Making Your Windows 8 ISO work for You
August 14, 2012 8 Comments
Tomorrow is the day that a huge number of you will be downloading and installing the final bits (RTM) of Windows 8. You now have an ISO image of Windows, and you need to install it onto your computer. In order to do that you have to put it onto media – DVD or in many cases USB sticks.
DVDs are easy… since the introduction of the technology people have been burning .iso files to CDs and DVDs, thanks to such tools as Alex Feinman’s ISO Recorder. All you need is a DVD burner and a blank DVD. In fact in Windows 8 if you click on an ISO file in Windows Explorer there is an option to either mount or burn the image file (as seen)
A lot of PCs these days – including but not limited to ultrabooks, tablets, and minis – do not have DVD players built in, and so USB keys (sticks, thumb drives) have become the preferred method of installation for many. All you have to do is make it bootable and you are off to the races. There are several ways to do that.
Because it has been available to us for so long, the method I use is tried and true – I use the Disk Partition Tool (diskpart.exe) in Windows. Because DiskPart is so destructive it is a good idea to unplug any unneeded drives before proceeding, and then continuing with extreme caution.
- Open a Command Prompt (from the Start Menu type cmd.exe).
- From the command prompt type diskpart.exe and press Enter. If you are using Windows Vista or later a UAC window will come up. Click on Yes (or OK).
- In the DiskPart tool type list disk to see a list of connected devices. In this example you will see that I have three disks connected. – Disk 0 (238 GB) is my internal hard disk. Disk 1 (14 GB) is an SD card that I plugged in to transfer pictures from my camera. Disk 2 (3841 MB) is the 4GB USB key that I am using for my bootable Windows 8 key.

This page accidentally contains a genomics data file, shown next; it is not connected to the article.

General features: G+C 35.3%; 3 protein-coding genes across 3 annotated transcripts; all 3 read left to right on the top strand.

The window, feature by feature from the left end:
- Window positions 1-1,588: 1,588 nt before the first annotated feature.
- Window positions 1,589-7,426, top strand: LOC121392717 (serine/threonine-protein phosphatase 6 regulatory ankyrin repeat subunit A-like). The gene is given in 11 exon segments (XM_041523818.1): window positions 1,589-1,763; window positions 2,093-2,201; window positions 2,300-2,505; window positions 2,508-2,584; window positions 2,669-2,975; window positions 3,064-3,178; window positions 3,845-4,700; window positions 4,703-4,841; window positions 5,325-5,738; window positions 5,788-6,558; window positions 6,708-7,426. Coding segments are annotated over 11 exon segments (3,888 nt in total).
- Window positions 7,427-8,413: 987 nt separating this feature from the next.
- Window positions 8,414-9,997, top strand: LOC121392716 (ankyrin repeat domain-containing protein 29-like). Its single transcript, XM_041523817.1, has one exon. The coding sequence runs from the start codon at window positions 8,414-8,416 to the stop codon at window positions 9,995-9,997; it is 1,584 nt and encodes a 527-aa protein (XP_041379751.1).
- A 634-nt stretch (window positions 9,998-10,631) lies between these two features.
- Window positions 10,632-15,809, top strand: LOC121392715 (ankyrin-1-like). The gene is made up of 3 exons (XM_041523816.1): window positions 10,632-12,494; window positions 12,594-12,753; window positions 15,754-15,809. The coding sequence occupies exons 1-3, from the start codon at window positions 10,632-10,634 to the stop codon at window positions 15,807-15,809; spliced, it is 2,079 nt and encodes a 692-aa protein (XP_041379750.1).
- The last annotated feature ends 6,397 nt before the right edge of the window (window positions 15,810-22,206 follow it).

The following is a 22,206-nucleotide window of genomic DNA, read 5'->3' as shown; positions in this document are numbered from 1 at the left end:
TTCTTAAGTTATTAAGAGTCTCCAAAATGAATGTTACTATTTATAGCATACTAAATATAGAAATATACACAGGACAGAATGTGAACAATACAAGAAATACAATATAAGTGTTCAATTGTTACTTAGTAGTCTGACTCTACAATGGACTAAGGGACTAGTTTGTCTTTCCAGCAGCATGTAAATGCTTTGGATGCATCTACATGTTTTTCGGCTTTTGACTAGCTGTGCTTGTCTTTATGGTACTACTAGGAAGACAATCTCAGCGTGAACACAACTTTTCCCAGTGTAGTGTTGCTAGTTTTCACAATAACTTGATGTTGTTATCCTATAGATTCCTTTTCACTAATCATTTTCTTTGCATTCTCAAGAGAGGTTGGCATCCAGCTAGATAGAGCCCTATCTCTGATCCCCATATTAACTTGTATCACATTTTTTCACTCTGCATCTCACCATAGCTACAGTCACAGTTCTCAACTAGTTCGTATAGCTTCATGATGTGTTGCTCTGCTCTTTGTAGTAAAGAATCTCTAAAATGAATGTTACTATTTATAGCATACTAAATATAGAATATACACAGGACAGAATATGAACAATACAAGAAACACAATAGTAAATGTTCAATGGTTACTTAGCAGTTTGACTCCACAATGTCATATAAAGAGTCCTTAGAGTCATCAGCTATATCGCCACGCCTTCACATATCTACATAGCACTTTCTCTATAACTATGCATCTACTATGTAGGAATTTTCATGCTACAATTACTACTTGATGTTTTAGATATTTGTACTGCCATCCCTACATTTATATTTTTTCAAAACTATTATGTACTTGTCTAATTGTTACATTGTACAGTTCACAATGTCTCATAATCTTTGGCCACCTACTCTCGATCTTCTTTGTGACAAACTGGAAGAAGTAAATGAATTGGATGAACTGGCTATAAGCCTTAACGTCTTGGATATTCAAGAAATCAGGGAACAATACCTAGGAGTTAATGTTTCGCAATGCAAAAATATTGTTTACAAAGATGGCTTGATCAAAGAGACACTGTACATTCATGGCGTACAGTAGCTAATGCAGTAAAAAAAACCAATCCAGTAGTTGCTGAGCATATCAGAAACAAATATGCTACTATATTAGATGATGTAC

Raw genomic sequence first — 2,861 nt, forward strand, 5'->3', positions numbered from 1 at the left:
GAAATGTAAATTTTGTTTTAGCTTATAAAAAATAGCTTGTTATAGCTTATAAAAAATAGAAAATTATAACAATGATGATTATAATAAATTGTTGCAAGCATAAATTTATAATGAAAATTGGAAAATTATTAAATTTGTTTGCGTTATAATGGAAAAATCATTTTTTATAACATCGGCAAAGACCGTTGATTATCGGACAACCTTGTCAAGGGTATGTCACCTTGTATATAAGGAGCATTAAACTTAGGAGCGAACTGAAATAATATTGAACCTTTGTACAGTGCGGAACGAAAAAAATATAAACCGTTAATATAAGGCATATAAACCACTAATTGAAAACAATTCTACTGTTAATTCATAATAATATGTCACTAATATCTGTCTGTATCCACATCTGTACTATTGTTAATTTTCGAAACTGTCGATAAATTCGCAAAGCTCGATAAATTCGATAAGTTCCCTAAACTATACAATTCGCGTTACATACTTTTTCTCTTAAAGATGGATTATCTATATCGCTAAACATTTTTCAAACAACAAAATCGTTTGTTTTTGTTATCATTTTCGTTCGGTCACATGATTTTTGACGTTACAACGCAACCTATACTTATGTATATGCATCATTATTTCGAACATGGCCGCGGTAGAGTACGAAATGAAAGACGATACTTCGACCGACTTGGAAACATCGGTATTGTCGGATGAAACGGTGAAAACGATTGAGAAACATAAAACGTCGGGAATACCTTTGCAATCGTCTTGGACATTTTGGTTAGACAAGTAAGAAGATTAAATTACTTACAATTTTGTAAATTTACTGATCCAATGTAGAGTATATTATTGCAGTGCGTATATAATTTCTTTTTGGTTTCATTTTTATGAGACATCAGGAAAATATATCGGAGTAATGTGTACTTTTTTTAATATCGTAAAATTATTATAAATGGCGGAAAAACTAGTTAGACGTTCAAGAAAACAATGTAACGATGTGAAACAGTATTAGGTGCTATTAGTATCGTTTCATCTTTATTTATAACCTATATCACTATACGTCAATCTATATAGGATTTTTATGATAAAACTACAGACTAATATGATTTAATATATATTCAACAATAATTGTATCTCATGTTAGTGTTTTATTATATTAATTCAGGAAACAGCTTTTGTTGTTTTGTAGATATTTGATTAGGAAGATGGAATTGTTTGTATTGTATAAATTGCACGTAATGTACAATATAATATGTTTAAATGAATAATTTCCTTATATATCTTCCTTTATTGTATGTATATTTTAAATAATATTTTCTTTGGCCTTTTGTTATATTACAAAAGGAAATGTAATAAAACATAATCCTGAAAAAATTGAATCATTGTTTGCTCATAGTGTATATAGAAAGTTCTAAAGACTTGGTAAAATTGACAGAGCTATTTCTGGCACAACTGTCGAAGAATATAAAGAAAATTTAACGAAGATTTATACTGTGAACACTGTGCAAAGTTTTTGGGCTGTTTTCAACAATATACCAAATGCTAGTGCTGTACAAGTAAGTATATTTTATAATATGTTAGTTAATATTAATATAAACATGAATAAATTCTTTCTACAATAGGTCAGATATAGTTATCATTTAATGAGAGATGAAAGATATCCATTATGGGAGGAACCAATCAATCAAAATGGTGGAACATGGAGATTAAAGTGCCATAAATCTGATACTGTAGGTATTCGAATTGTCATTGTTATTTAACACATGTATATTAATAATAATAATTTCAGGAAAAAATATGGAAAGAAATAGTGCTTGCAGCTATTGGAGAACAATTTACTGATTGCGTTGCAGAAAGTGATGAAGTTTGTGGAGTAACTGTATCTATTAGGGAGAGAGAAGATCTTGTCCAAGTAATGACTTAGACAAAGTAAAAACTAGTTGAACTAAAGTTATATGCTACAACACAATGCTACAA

- Type select disk X (where X is the number assigned to your USB key)
- Type clean. This will wipe everything off the disk, so be careful that you have selected the appropriate drive, and be sure there’s nothing important on it.
- Type create partition primary. This creates a primary partition on the key.
- Type assign. Your blank partition now has a drive letter assigned to it. You can check in Windows Explorer to see what letter it is. The volume name will be NEW VOLUME.
- Format the disk. The easiest way is to click on the NEW VOLUME in Windows Explorer and select the options for Quick Format. You can also, should you wish, name the volume from the Format Disk window by entering the name (15 characters or less) in the Volume Label field.
- Type active. This marks the partition as active.
- Type exit to close the DiskPart tool.
- Type exit. This will close down your command prompt.
Our USB key is now bootable. All that is left is to copy the contents of the ISO file (and not the ISO file itself) onto the key. Use any tool that you like to mount the ISO file (such as Windows Explorer in Windows 8, or Magic ISO Maker in Windows 7) to mount the ISO file, and do a simple file copy from that drive to your thumb drive. Depending on the speed of your disks it might take as long as 20 minutes on USB 2.0, but if you have USB 3.0 then it’s much quicker.
The next step is easy but often overlooked… when you boot your system there are two things you have to do:
- Make sure the bootable USB key is plugged into the system before it POSTs. If not it may not be considered a boot option.
- If the USB device is not set first in the boot order (in your BIOS) then you have to select it manually. Different PC makers make you press different keys (HP is F9, I think Dell is F12. check your PC to be sure) to show you the Boot Device menu. Most tablets will boot from USB first by default.
At this point you are ready to go… install Windows 8, and start playing. It’s that simple.
Welcome to the world of 8… the luckiest number in Chinese, and the newest evolution on the desktop and tablet!
- Windows To Go: This is going to be a game changer! (garvis.ca)
- Creating a Multi-OS Environment with Boot from VHD (garvis.ca)